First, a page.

There are tens, perhaps hundreds of billions of compounds which can be utilised by the pharmaceutical industry in the development of new drugs. An exhaustive exploration of more than a handful experimentally is impossible, modern computational techniques are however now beginning to lead the way. Quantum Chemical calculations run on High Performance Computers (HPCs) allow researchers to quickly and efficiently determine the chemical properties of compounds and accurately predict how they will interact with viruses and bacteria. This allows them to significantly narrow down the list of molecules to investigate experimentally, and hence develop better drugs, more quickly. Given the vast quantity of potential therapeutic molecules however, an exhaustive exploration of all molecules in a timely manner, even on the worlds most powerful computers is challenging.
Researchers at the Argonne National Laboratory (ANL), University of Chicago have been investigating the use of state-of-the-art Machine Learning Techniques and Artificial Intelligence (AI) with common methods from Computational Chemistry to optimise the rate at which drugs discoveries are made, applying it most recently to enable the search for COVID-19 therapies.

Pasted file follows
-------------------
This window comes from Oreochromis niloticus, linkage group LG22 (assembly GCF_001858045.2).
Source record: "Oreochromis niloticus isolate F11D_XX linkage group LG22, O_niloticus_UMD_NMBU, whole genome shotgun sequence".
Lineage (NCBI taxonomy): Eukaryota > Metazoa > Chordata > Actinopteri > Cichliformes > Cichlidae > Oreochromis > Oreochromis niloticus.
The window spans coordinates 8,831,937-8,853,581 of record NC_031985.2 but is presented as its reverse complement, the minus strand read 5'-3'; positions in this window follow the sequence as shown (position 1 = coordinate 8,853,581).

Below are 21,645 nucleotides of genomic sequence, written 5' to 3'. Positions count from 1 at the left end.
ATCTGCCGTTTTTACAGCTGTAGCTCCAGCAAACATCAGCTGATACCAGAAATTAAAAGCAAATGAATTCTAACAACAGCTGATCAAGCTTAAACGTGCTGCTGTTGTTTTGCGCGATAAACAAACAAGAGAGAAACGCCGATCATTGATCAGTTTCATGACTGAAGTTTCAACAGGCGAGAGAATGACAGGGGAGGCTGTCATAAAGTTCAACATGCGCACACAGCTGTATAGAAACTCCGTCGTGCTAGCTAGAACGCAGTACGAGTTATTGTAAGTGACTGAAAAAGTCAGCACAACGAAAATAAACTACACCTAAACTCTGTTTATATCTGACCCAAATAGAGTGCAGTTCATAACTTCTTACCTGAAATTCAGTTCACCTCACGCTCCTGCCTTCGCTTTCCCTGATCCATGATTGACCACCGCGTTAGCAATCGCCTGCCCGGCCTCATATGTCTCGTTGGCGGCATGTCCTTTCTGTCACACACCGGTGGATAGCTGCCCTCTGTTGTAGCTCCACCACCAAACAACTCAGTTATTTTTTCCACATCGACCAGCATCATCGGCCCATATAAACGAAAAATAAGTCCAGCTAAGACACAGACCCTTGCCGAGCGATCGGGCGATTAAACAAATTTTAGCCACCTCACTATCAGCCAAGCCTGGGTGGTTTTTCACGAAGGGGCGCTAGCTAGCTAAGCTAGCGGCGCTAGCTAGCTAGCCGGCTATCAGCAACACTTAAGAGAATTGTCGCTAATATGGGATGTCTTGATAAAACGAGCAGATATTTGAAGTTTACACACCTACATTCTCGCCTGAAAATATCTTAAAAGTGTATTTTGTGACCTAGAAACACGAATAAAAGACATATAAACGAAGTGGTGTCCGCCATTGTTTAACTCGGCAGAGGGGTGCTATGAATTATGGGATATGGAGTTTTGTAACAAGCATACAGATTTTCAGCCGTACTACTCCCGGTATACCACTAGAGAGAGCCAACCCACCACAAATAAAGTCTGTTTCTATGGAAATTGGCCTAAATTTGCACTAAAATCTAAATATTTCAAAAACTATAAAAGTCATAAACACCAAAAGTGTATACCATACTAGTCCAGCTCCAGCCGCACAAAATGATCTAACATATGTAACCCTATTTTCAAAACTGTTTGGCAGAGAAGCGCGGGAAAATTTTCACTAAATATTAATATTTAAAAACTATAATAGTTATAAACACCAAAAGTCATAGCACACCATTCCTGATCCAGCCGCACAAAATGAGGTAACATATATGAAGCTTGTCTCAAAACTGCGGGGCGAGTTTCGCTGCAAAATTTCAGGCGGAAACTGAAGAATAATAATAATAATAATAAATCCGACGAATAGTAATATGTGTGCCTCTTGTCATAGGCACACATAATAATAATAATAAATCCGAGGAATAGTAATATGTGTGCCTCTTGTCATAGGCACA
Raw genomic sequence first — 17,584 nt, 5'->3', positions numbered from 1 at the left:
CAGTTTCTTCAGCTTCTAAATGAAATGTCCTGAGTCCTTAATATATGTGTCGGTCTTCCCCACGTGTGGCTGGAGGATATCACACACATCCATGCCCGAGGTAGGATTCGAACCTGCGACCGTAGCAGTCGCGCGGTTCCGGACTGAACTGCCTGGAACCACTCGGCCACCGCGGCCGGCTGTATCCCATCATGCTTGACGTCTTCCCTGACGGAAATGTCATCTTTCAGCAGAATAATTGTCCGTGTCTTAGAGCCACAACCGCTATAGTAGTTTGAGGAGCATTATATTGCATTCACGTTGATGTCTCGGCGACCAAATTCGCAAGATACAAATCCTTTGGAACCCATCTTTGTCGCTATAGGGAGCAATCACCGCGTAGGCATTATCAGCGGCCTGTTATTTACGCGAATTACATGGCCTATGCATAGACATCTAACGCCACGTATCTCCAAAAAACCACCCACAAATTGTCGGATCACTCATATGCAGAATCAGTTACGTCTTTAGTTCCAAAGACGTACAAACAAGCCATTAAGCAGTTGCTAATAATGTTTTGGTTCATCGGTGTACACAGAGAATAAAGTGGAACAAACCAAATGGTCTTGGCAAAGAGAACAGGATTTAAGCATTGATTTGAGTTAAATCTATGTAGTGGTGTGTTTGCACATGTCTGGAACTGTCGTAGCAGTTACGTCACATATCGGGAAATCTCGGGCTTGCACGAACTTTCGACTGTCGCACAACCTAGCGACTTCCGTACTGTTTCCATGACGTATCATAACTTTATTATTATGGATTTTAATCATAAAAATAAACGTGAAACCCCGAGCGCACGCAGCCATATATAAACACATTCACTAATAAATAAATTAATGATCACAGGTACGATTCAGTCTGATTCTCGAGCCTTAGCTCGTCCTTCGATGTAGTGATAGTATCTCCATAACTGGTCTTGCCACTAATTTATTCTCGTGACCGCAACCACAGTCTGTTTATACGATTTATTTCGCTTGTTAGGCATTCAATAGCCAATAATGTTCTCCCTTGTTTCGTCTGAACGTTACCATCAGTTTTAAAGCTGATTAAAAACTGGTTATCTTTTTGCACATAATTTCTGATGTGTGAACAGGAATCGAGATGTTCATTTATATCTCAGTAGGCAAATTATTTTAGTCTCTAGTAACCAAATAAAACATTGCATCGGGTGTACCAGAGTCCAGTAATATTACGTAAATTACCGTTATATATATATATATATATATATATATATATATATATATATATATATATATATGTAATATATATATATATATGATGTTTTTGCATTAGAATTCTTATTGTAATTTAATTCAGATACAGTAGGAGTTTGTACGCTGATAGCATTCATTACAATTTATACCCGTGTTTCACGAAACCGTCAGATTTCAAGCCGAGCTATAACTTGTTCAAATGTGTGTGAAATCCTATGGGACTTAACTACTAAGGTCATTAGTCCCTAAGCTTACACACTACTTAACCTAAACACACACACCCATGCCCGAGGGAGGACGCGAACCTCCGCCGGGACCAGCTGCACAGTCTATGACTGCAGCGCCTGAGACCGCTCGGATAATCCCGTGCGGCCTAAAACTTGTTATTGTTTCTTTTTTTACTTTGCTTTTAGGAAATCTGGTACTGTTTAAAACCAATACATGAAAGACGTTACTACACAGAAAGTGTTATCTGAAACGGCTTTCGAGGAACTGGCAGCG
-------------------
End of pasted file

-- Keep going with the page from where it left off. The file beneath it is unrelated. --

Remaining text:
In the first of our COVID-19 centric Webinars, Austin Clyde, a Ph.D student at ANL, presents the work he is currently carrying out. He provides an thorough, interesting and accessible overview of the use of Molecular Dynamics Simulations from Computational Chemistry in the assessment of potential therapeutic molecules, and continues to show how he is refining existing methods through the use of AI. It is shown through the work of Austin and others that drug discoveries can be made up to 200 times more quickly on existing hardware through the use of common Machine Learning Techniques to discard molecules which are unlikely to be suitable, and Deep Learning Techniques such as Residual Learning for Image Recognition.
The Webinar is available via the embedded YouTube video below.